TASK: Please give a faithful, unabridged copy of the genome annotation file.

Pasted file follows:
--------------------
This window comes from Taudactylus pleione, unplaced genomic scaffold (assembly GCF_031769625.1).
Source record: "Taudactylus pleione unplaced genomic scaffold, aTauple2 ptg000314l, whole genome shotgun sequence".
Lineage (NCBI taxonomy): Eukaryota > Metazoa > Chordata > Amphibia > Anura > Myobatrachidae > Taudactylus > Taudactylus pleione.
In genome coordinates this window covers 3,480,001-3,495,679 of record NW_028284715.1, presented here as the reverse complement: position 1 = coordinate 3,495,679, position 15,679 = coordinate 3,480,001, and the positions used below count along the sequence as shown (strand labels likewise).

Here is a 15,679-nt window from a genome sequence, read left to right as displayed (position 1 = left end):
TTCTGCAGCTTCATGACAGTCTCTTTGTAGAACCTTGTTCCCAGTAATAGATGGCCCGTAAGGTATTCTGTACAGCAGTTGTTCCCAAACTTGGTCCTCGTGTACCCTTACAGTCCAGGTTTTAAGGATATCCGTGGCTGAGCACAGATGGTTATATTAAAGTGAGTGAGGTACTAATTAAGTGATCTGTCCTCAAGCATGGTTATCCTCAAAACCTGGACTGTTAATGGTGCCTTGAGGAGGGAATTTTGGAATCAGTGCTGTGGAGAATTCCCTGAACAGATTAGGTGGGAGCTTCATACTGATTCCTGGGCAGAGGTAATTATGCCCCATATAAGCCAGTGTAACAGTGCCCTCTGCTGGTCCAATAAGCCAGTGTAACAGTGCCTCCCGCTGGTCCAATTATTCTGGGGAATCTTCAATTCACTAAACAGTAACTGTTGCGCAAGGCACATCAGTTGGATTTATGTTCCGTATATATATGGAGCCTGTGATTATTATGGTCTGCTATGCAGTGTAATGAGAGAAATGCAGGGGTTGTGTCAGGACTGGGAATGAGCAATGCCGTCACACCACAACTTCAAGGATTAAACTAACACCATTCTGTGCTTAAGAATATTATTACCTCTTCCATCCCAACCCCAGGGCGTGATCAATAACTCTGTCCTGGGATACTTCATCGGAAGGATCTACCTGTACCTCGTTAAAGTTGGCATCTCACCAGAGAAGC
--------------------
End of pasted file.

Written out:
This window comes from Taudactylus pleione, unplaced genomic scaffold (assembly GCF_031769625.1).
Source record: "Taudactylus pleione unplaced genomic scaffold, aTauple2 ptg000314l, whole genome shotgun sequence".
Lineage (NCBI taxonomy): Eukaryota > Metazoa > Chordata > Amphibia > Anura > Myobatrachidae > Taudactylus > Taudactylus pleione.
In genome coordinates this window covers 3,480,001-3,495,679 of record NW_028284715.1, presented here as the reverse complement: position 1 = coordinate 3,495,679, position 15,679 = coordinate 3,480,001, and the positions used below count along the sequence as shown (strand labels likewise).

Here is a 15,679-nt window from a genome sequence, read left to right as displayed (position 1 = left end):
TTCTGCAGCTTCATGACAGTCTCTTTGTAGAACCTTGTTCCCAGTAATAGATGGCCCGTAAGGTATTCTGTACAGCAGTTGTTCCCAAACTTGGTCCTCGTGTACCCTTACAGTCCAGGTTTTAAGGATATCCGTGGCTGAGCACAGATGGTTATATTAAAGTGAGTGAGGTACTAATTAAGTGATCTGTCCTCAAGCATGGTTATCCTCAAAACCTGGACTGTTAATGGTGCCTTGAGGAGGGAATTTTGGAATCAGTGCTGTGGAGAATTCCCTGAACAGATTAGGTGGGAGCTTCATACTGATTCCTGGGCAGAGGTAATTATGCCCCATATAAGCCAGTGTAACAGTGCCCTCTGCTGGTCCAATAAGCCAGTGTAACAGTGCCTCCCGCTGGTCCAATTATTCTGGGGAATCTTCAATTCACTAAACAGTAACTGTTGCGCAAGGCACATCAGTTGGATTTATGTTCCGTATATATATGGAGCCTGTGATTATTATGGTCTGCTATGCAGTGTAATGAGAGAAATGCAGGGGTTGTGTCAGGACTGGGAATGAGCAATGCCGTCACACCACAACTTCAAGGATTAAACTAACACCATTCTGTGCTTAAGAATATTATTACCTCTTCCATCCCAACCCCAGGGCGTGATCAATAACTCTGTCCTGGGATACTTCATCGGAAGGATCTACCTGTACCTCGTTAAAGTTGGCATCTCACCAGAGAAGC